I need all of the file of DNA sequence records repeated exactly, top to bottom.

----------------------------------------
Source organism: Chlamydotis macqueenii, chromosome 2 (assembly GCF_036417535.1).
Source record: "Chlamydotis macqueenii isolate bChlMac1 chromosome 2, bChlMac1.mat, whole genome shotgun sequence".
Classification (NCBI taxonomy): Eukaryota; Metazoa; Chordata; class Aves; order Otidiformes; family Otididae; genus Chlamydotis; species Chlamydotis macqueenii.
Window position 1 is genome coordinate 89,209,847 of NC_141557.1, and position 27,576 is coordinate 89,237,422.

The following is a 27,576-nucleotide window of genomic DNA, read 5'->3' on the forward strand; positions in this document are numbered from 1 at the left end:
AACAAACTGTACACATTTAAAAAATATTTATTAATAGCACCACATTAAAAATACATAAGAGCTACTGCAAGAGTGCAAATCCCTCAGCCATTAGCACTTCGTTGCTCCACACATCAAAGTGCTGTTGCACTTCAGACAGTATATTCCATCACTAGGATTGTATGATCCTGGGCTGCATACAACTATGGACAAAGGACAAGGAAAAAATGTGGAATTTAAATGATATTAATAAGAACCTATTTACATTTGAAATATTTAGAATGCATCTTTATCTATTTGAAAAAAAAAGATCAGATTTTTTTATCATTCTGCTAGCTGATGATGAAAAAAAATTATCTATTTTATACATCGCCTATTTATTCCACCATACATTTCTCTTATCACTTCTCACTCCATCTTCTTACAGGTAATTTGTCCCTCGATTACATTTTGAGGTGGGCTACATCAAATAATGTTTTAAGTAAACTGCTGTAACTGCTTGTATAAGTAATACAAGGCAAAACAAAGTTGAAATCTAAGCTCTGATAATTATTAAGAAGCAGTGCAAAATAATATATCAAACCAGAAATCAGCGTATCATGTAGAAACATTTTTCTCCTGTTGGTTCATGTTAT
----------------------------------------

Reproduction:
Source organism: Chlamydotis macqueenii, chromosome 2 (assembly GCF_036417535.1).
Source record: "Chlamydotis macqueenii isolate bChlMac1 chromosome 2, bChlMac1.mat, whole genome shotgun sequence".
Classification (NCBI taxonomy): Eukaryota; Metazoa; Chordata; class Aves; order Otidiformes; family Otididae; genus Chlamydotis; species Chlamydotis macqueenii.
Window position 1 is genome coordinate 89,209,847 of NC_141557.1, and position 27,576 is coordinate 89,237,422.

The following is a 27,576-nucleotide window of genomic DNA, read 5'->3' on the forward strand; positions in this document are numbered from 1 at the left end:
AACAAACTGTACACATTTAAAAAATATTTATTAATAGCACCACATTAAAAATACATAAGAGCTACTGCAAGAGTGCAAATCCCTCAGCCATTAGCACTTCGTTGCTCCACACATCAAAGTGCTGTTGCACTTCAGACAGTATATTCCATCACTAGGATTGTATGATCCTGGGCTGCATACAACTATGGACAAAGGACAAGGAAAAAATGTGGAATTTAAATGATATTAATAAGAACCTATTTACATTTGAAATATTTAGAATGCATCTTTATCTATTTGAAAAAAAAAGATCAGATTTTTTTATCATTCTGCTAGCTGATGATGAAAAAAAATTATCTATTTTATACATCGCCTATTTATTCCACCATACATTTCTCTTATCACTTCTCACTCCATCTTCTTACAGGTAATTTGTCCCTCGATTACATTTTGAGGTGGGCTACATCAAATAATGTTTTAAGTAAACTGCTGTAACTGCTTGTATAAGTAATACAAGGCAAAACAAAGTTGAAATCTAAGCTCTGATAATTATTAAGAAGCAGTGCAAAATAATATATCAAACCAGAAATCAGCGTATCATGTAGAAACATTTTTCTCCTGTTGGTTCATGTTAT